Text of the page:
"I move throughout the world without a plan, guided by instinct, connecting through trust, and constantly watching for serendipitous opportunities." --From the Preface
Tales of a Female Nomad is the story of Rita Golden Gelman, an ordinary woman who is living an extraordinary existence. At the age of forty-eight, on the verge of a divorce, Rita left an elegant life in L.A. to follow her dream of connecting with people in cultures all over the world. In 1986 she sold her possessions and became a nomad, living in a Zapotec village in Mexico, sleeping with sea lions on the Galapagos Islands, and residing everywhere from thatched huts to regal palaces. She has observed orangutans in the rain forest of Borneo, visited trance healers and dens of black magic, and cooked with women on fires all over the world. Rita's example encourages us all to dust off our dreams and rediscover the joy, the exuberance, and the hidden spirit that so many of us bury when we become adults.
Fifteen years ago, the middle-aged Gelman (author of over 70 children's books, including More Spaghetti, I Say!) left behind an upscale California lifestyle and fading marriage to begin an odyssey that continues to this day. Using a well-paced and fluid writing style, Gelman describes how she observed orangutans in the rain forests of Borneo, canoed in Indonesia, ate psychedelic mushrooms in Mexico, and skirted landmines in Nicaragua. Wherever she travels, it is the people and their customs that intrigue her most, from the restrictive but culturally rich celebrations of a Hasidic family in Israel to the more relaxed but equally ritualized daily life of her new friends in Bali. Her enthusiasm for the people she meets and her ability to overcome the challenges faced by a woman traveling alone make for an engrossing and inspirational read. For all travel collections. Linda M. Kaufmann, Massachusetts Coll. of Liberal Arts Lib., North Adams Copyright 2001 Cahners Business Information. -- PUBLISHERS WEEKLY.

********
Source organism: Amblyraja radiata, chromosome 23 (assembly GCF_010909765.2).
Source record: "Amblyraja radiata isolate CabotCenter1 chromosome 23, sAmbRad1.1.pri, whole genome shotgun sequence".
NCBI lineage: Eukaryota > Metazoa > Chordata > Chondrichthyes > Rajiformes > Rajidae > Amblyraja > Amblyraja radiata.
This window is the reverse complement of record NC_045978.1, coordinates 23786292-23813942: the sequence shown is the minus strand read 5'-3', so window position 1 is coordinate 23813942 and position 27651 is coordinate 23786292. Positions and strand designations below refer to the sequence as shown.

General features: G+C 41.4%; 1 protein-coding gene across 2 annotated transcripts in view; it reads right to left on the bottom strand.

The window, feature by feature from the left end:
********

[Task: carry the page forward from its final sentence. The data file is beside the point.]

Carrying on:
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May 27, 2002
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Excerpt from Tales of a Female Nomad by Rita Golden Gelman
I am living someone else's life. It's a good life, filled with elegant restaurants, interesting people, and events like the Academy Awards and the Grammies. My husband of twenty-four years and I dine with celebrities, we see the latest movies before the rest of the world, and we're invited to all the book parties in Los Angeles.
Because of his job as an editorial consultant to some top magazines, we've been able to create a life that is privileged and glamorous. But now that I'm there, I realize that I don't like feeling privileged and I'm uncomfortable with glamour. I am living in a designer world that has been designed for someone I no longer am.
I prefer Goodwill to Neiman Marcus, Hondas to Mercedes, and soup kitchens to charity banquets. My house is too big; my garden, too trim; my friends, too white and American.
I first realized something was missing about five years ago when a woman wearing a floor-length muumuu and sandals sat next to me on an airplane. She told me she was in the business of booking sailing tours for captains around the world and was returning from the Mediterranean, the Adriatic, and the Gulf of Mexico. As she was telling me about her trip, tears began streaming down my cheeks.
"I'm sorry," I said, embarrassed. "I don't know where that came from." I wiped my eyes.